Higgins Armory Museum

Solely dedicated to arms and armor

Higgins Museum

Arms & Armor Around the World


South of the Sahara lies a continent of enormous size, diversity, and cultural wealth. The arms and armor of precolonial Africa mirrors the complex cultural map of the region, from the Islamic styles near the Saharan trade routes, to the diverse local forms of the central African tribes, to the spears and shields carried by southern African herders to protect their livestock from predators.

The Islamic World

Islam emerged at the crossroads of the Mediterranean and Asian worlds. At its height, the empire of the Caliphs extended from Spain to India. The arms and armor that emerged in this region reflected both a shared Islamic culture and also the influx of a variety of external influences. The traditional mail shirt worn by warriors from the Maghreb to the Mughals had its origin in ancient Byzantium and Persia; the curved sword that became emblematic of Islam was rooted in the weapons carried by nomads from Central Asia.

South Asia

The Higgins Armory has a particularly rich collection of arms and armor from the Indian subcontinent, reflecting the cultural variety of the region. Traditional “Hindu styles of sword can be traced back to the first millennium; with the coming of Muslim invasions in northern India after 1000, Islamic influences began to appear; and the arrival of European traders in the 1500s brought yet another strand into the mix.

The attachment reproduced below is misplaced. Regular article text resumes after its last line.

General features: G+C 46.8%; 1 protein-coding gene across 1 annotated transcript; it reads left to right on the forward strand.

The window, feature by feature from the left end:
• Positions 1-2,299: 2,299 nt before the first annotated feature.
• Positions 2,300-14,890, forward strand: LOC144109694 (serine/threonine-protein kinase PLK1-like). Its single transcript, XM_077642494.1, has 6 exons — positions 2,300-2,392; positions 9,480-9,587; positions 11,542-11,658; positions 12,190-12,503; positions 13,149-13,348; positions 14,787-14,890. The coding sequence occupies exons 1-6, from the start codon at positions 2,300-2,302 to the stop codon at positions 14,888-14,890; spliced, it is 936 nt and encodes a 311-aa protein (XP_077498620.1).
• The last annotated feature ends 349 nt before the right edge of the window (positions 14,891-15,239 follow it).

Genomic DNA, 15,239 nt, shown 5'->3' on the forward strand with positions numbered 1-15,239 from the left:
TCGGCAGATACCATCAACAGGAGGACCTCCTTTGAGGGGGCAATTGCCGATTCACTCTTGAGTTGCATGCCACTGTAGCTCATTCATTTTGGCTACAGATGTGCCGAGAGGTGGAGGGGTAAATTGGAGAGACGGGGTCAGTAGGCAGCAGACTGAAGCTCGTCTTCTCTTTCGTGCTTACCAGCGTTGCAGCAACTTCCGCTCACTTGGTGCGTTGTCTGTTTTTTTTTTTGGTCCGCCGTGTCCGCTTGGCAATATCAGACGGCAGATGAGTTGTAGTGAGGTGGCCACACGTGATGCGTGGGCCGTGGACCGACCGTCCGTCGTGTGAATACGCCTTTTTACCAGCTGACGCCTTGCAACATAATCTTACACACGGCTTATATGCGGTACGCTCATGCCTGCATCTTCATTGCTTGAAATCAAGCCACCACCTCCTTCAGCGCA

East Asia

The dominant presence in East Asia from ancient times has been China. Bronzemaking technology was developed here by 2000 B.C.E., and ironmaking after 1000 B.C.E. The Higgins collection tracks the evolutions and transformations of Chinese society, from the feudal weaponry of the ancient Zhou Dynasty, to the mass-produced infantry equipment of the classical Han Empire, to the antiquarian sidearms carried by officers in the army of the late Qing on the eve of the revolution of 1911.


The Japanese collection at the Higgins Armory is especially strong. Japanese arms and armor was at first heavily influenced by China, but after 1000 C.E. it began to evolve along its own highly distinctive pathway. With the end of centuries of civil wars in 1603, arms ceased to play a practical role, but took on profound cultural significance, as samurai were encouraged to practice their traditional martial skills, and ambitious courtiers commissioned elaborate armors to win attention from the shogun.